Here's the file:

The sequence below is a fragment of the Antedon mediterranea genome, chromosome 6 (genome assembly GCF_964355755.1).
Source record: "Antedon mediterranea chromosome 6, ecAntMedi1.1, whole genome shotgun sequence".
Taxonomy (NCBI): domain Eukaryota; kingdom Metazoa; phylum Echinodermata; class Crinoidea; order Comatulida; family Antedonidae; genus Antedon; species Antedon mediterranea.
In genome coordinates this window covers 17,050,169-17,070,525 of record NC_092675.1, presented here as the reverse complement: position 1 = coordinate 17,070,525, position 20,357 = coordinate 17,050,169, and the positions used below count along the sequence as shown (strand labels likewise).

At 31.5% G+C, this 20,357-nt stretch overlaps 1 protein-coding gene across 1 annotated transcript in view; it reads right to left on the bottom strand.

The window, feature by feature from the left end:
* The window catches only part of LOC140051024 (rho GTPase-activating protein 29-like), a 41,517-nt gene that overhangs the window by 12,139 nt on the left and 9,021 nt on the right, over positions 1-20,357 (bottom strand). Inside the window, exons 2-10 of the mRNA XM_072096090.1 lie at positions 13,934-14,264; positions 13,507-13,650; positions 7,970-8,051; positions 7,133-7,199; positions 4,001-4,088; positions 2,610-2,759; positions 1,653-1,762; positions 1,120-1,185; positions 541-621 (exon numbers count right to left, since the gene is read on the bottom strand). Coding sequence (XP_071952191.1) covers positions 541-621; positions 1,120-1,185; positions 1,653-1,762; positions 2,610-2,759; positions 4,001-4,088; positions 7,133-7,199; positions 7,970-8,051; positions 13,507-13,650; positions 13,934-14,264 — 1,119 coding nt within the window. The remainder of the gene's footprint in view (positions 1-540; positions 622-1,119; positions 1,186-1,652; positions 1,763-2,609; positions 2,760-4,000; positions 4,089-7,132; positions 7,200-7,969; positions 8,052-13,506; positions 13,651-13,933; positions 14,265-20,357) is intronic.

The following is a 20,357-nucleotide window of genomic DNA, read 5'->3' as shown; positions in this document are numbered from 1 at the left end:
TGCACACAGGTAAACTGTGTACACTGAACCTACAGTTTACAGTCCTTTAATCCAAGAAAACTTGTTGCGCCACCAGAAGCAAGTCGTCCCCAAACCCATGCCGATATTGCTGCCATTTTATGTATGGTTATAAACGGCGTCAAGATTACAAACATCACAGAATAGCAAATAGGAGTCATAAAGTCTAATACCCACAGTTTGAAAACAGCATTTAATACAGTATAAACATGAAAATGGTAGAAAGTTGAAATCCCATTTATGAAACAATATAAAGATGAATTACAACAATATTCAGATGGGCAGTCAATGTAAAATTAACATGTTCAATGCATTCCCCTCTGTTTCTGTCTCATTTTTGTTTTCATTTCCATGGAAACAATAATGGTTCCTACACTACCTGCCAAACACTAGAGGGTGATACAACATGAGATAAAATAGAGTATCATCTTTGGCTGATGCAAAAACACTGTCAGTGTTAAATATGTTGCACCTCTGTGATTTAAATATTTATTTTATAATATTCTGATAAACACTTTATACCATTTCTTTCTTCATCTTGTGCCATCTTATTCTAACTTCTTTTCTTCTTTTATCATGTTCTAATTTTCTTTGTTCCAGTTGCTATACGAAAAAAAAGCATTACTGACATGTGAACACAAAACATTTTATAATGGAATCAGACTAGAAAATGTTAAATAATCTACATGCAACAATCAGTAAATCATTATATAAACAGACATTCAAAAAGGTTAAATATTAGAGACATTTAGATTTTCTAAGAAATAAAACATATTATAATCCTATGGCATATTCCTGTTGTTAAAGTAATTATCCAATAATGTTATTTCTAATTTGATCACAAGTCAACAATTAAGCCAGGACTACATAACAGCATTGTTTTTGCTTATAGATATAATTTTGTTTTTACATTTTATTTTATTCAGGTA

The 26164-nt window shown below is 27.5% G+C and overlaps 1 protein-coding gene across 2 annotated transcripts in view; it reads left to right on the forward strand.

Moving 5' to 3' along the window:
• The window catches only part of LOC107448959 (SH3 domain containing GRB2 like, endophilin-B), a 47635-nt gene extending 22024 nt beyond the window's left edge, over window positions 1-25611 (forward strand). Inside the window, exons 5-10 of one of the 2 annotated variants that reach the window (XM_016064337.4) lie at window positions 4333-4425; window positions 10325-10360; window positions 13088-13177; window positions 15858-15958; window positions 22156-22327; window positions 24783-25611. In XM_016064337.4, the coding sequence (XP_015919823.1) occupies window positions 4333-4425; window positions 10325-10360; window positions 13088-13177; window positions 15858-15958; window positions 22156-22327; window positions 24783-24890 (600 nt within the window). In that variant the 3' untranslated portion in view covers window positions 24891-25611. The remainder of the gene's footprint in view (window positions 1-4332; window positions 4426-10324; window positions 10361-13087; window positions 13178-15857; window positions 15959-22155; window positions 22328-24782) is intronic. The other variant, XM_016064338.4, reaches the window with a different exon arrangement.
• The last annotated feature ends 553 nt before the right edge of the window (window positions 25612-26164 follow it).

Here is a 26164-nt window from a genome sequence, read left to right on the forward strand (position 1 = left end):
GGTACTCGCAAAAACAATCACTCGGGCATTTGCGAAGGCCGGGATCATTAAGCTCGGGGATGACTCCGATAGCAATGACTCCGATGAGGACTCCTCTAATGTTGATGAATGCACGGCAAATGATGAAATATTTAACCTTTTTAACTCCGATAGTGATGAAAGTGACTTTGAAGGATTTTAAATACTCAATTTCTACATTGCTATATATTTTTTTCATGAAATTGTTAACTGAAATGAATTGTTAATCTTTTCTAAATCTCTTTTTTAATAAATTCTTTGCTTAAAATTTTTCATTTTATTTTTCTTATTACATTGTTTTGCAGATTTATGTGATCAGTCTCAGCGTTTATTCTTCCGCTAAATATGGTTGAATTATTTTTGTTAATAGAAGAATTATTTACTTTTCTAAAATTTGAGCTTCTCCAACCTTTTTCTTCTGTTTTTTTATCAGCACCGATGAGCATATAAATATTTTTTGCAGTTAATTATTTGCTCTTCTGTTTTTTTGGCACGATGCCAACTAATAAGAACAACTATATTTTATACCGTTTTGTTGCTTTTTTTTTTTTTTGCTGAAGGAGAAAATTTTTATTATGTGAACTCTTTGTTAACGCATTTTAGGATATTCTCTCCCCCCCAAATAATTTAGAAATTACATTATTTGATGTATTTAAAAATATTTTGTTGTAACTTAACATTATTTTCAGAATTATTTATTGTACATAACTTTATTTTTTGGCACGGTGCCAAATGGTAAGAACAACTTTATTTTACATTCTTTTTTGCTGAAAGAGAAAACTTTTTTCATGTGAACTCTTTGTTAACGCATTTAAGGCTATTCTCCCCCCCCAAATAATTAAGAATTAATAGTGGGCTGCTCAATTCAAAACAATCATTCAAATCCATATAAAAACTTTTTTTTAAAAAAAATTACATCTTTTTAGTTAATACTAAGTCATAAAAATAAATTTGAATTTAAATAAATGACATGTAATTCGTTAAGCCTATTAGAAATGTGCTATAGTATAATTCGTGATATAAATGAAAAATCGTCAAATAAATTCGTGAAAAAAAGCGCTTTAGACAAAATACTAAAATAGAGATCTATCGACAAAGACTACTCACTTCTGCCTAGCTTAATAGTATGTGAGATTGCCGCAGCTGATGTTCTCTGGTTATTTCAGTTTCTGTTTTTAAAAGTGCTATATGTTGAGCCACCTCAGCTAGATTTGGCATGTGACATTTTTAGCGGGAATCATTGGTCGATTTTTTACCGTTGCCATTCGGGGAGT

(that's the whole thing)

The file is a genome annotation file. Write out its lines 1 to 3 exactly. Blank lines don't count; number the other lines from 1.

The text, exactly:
The sequence below is a fragment of the Antedon mediterranea genome, chromosome 6 (genome assembly GCF_964355755.1).
Source record: "Antedon mediterranea chromosome 6, ecAntMedi1.1, whole genome shotgun sequence".
Taxonomy (NCBI): domain Eukaryota; kingdom Metazoa; phylum Echinodermata; class Crinoidea; order Comatulida; family Antedonidae; genus Antedon; species Antedon mediterranea.